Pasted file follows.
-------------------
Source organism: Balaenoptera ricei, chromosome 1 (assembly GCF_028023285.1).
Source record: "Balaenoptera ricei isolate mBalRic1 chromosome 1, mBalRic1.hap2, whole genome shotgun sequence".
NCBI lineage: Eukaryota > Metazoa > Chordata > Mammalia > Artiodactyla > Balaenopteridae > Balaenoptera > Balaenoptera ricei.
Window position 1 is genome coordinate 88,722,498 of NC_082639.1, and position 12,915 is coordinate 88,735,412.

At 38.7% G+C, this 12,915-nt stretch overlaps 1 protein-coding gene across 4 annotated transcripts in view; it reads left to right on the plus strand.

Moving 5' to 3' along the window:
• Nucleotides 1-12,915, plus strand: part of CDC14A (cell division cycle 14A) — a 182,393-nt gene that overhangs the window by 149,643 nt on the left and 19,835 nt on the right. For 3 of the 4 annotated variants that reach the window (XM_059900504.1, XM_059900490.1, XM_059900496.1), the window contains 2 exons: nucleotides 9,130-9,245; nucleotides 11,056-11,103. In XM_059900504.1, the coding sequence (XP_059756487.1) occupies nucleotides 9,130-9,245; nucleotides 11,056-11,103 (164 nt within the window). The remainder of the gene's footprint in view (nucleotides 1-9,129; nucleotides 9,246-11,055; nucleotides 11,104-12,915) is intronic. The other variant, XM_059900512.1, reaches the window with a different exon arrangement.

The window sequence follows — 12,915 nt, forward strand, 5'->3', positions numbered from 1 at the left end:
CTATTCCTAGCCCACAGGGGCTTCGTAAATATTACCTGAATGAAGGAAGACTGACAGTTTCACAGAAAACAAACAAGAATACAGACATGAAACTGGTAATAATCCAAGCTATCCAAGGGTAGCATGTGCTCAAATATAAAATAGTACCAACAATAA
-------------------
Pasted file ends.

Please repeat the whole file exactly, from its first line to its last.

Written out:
Source organism: Balaenoptera ricei, chromosome 1 (assembly GCF_028023285.1).
Source record: "Balaenoptera ricei isolate mBalRic1 chromosome 1, mBalRic1.hap2, whole genome shotgun sequence".
NCBI lineage: Eukaryota > Metazoa > Chordata > Mammalia > Artiodactyla > Balaenopteridae > Balaenoptera > Balaenoptera ricei.
Window position 1 is genome coordinate 88,722,498 of NC_082639.1, and position 12,915 is coordinate 88,735,412.

At 38.7% G+C, this 12,915-nt stretch overlaps 1 protein-coding gene across 4 annotated transcripts in view; it reads left to right on the plus strand.

Moving 5' to 3' along the window:
• Nucleotides 1-12,915, plus strand: part of CDC14A (cell division cycle 14A) — a 182,393-nt gene that overhangs the window by 149,643 nt on the left and 19,835 nt on the right. For 3 of the 4 annotated variants that reach the window (XM_059900504.1, XM_059900490.1, XM_059900496.1), the window contains 2 exons: nucleotides 9,130-9,245; nucleotides 11,056-11,103. In XM_059900504.1, the coding sequence (XP_059756487.1) occupies nucleotides 9,130-9,245; nucleotides 11,056-11,103 (164 nt within the window). The remainder of the gene's footprint in view (nucleotides 1-9,129; nucleotides 9,246-11,055; nucleotides 11,104-12,915) is intronic. The other variant, XM_059900512.1, reaches the window with a different exon arrangement.

The window sequence follows — 12,915 nt, forward strand, 5'->3', positions numbered from 1 at the left end:
CTATTCCTAGCCCACAGGGGCTTCGTAAATATTACCTGAATGAAGGAAGACTGACAGTTTCACAGAAAACAAACAAGAATACAGACATGAAACTGGTAATAATCCAAGCTATCCAAGGGTAGCATGTGCTCAAATATAAAATAGTACCAACAATAA